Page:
On Friday, Feb. 26, I went in for my latest visit for the Johnson & Johnson vaccine trial study. The next day, the FDA approved the one-shot vaccine for emergency use.
The visit marked day 71 since I signed on to the vaccine trial study program at St. Jude Children’s Hospital. I took the shot and I have been checked at designated intervals for changes in my blood, vital signs and for possible symptoms of COVID-19.
I don’t yet know if I was in the placebo group or got the real deal. I have the option to “unblind” myself and get one of the three vaccines now available. That’s the route I plan to take. Stay tuned for the next installment of the experience that I am journaling as part of the trial.
I give several vials of blood for study each visit, and I take twice-weekly surveys about my condition, changes in health – any marked variation in overall health. I wanted to help, to do something. We have lost so many on the journey to learning more about this disease.
Initially, I thought it would be a full two years before the vaccine was ready. That’s the length of the study. Continuing to study test subjects is important.
The emergency-use approval is a tremendous development, adding to the arsenal of weapons to fight COVID-19.
Two exciting characteristics of this particular vaccine create a thrilling potential for more equitable distribution of immunization than the other two vaccines. Both the Pfizer and Moderna vaccines require two shots for full protection against the coronavirus. Also, they must be specially refrigerated in super-cold storage.
With the J&J vaccine, only a single dose is required for full immunization, and no extraordinary refrigeration is necessary. One dose, and you’re done. The J&J is good with normal refrigeration.
Disparities in vaccinations across the country are documented. Communities of color have borne the brunt of COVID-19’s ravages, suffering the majority of daily new cases, severe illness with hospitalizations and deaths.
Memphis, which is 60 to 65 percent Black, makes up most of Shelby County. As of March 2, Shelby County records indicate – of 152,507 vaccines administered – 28.4 percent were to Black citizens and 44.9 percent were to White residents – a sizeable difference. Vaccine recipients voluntarily report race data; 11.6 percent reported no race or ethnicity.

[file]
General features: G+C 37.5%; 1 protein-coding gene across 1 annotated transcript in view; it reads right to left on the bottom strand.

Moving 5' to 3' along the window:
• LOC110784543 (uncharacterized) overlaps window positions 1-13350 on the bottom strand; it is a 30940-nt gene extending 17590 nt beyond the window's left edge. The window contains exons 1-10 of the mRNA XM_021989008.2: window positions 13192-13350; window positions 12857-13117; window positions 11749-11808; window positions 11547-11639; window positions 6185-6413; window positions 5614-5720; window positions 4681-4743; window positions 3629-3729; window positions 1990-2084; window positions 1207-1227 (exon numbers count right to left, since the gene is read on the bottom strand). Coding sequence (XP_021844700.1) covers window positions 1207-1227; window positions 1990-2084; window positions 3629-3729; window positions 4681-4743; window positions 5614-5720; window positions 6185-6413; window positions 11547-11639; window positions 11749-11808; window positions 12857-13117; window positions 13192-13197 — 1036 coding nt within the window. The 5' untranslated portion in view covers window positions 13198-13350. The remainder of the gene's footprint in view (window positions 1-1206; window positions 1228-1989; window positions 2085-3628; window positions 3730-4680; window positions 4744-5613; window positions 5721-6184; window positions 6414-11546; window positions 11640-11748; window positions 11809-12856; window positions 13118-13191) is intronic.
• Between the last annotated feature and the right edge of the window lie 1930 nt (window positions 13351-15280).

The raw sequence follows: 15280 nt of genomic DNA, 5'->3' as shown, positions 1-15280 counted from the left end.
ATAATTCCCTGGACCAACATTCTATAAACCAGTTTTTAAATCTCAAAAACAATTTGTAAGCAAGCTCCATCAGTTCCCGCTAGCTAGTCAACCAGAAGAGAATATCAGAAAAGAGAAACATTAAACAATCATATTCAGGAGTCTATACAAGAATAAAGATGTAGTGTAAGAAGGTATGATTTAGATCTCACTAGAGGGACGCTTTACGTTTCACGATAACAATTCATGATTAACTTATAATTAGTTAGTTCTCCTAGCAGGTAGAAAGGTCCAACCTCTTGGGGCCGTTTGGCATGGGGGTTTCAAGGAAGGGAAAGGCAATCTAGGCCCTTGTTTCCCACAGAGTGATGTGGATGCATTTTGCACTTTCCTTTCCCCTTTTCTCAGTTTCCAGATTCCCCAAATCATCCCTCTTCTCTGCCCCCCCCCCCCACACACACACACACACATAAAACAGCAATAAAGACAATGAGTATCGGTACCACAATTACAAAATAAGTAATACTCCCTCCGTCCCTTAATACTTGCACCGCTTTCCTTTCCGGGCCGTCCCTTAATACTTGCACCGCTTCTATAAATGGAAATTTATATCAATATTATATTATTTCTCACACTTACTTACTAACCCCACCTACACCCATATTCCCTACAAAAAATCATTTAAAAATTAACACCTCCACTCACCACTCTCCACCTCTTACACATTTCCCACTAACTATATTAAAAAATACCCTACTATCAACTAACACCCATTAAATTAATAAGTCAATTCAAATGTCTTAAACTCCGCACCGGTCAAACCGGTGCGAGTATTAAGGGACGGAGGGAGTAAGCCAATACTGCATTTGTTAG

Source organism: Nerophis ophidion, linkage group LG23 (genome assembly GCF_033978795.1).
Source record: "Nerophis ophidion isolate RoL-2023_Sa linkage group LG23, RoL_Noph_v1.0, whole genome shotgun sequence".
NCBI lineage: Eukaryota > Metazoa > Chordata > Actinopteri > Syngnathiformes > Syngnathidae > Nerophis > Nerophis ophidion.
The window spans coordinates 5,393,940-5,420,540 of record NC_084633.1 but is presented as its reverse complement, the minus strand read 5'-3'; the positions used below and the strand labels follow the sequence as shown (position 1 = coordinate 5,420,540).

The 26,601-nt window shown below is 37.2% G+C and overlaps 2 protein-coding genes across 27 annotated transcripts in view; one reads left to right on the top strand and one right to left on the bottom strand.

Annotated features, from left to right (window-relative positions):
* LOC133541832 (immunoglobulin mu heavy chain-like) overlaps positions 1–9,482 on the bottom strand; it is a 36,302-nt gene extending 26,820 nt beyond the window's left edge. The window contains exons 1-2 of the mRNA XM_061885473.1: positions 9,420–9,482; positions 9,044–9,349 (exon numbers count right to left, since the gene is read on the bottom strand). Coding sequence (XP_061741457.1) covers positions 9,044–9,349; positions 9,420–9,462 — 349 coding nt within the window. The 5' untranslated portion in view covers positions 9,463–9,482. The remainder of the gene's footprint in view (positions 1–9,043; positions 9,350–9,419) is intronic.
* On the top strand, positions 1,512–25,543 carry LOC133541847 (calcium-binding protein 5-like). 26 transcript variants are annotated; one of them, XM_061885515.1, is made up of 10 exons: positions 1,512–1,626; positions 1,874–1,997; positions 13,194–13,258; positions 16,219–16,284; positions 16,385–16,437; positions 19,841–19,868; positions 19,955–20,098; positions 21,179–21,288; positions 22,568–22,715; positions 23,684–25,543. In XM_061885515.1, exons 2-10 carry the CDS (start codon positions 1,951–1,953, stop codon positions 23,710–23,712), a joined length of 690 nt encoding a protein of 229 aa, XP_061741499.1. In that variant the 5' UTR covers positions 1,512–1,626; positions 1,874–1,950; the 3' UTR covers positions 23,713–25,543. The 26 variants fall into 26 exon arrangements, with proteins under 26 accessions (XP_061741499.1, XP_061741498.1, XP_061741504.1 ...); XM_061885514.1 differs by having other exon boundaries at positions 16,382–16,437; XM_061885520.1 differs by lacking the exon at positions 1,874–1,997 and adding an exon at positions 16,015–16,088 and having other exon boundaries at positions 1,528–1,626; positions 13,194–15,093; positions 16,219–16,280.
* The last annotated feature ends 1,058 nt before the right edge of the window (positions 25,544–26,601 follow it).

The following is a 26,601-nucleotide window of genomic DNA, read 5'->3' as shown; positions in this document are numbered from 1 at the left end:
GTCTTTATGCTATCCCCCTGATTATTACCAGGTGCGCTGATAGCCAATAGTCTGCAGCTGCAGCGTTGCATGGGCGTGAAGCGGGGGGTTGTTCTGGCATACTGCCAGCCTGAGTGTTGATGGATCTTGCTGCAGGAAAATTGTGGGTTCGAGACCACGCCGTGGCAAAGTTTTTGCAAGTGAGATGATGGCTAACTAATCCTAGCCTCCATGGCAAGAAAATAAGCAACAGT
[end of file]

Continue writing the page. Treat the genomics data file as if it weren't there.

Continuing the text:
Many African Americans, particularly seniors, do not have viable transportation. Neither do they have readily available access in the home. And, if they manage to get that first shot, they must figure out a way to come back for the second.
Now you can see the value of the J&J, single-shot option. A single dose will do it and the need only for regular refrigeration makes the vaccine more mobile and accessible to those who are homebound and otherwise hampered in getting to a vaccine site by health or disability.
Even without a viable vaccine for children, the J&J vax opens the possibility of more expedient achievement of herd immunity, which occurs when 70-75 percent of a total given population has received the vaccine.
The trial study will continue and I will go in monthly as directed. Maintaining the experimental trial study at St. Jude opens up a greater possibility for making the vaccine even better.
So, OK, let’s talk about efficacy. Percentage numbers for effectiveness have varied – from 50 percent to 72 percent – depending on where in the world you look. In the U.S., only 50 percent efficacy is required to obtain “emergency use” status.
Sure, we all wish the J&J vax hovered in the 90s percentage-wise. And while the whole percentage/numbers aspect can get complicated, there are two numbers to lock in on.
The J&J vaccine is 100 percent effective against severe illness resulting in hospitalization, and 100 percent effective against death from COVID-19 after 28 days.
As I think about that, J&J might have saved the lives of two brothers. They were Jency’s brothers. She is my friend and their family watched the two brothers die 10 days apart, the youngest went first.
Many of our friends and loved ones, who were infected before any of the vaccines were ready, might have been saved. Doctors did all they could, then watched helplessly as patients’ lives slipped away with respiratory failure and damaged organs. Family members, who could not be near their sick for the danger of infection, wept as a medical staffer Face-timed their final goodbyes to dying loved ones.
The death is staggering, with 500,000-plus across this country. Empty chairs around the table; Empty spaces left in the hearts of those who have had to bury our dead.
No more of this rationalizing about not getting vaccinated. There has been enough death, enough loss, too many tears, too much grief. When the vaccine becomes available, let us all get vaccinated. Our children need us to protect them by protecting ourselves.
Getting vaccinated is a village call. Check on others who may need help getting to a vaccination site. Encourage others who are wary of getting the vaccine. The African-American community is at greater risk for illness and death from COVID-19. We do not have the luxury of toying with anti-vax sentiment.
Don’t let our dear ones have died in vain. Let the spirit of the village and strength from the beloved community rise up and embrace the help that God has sent.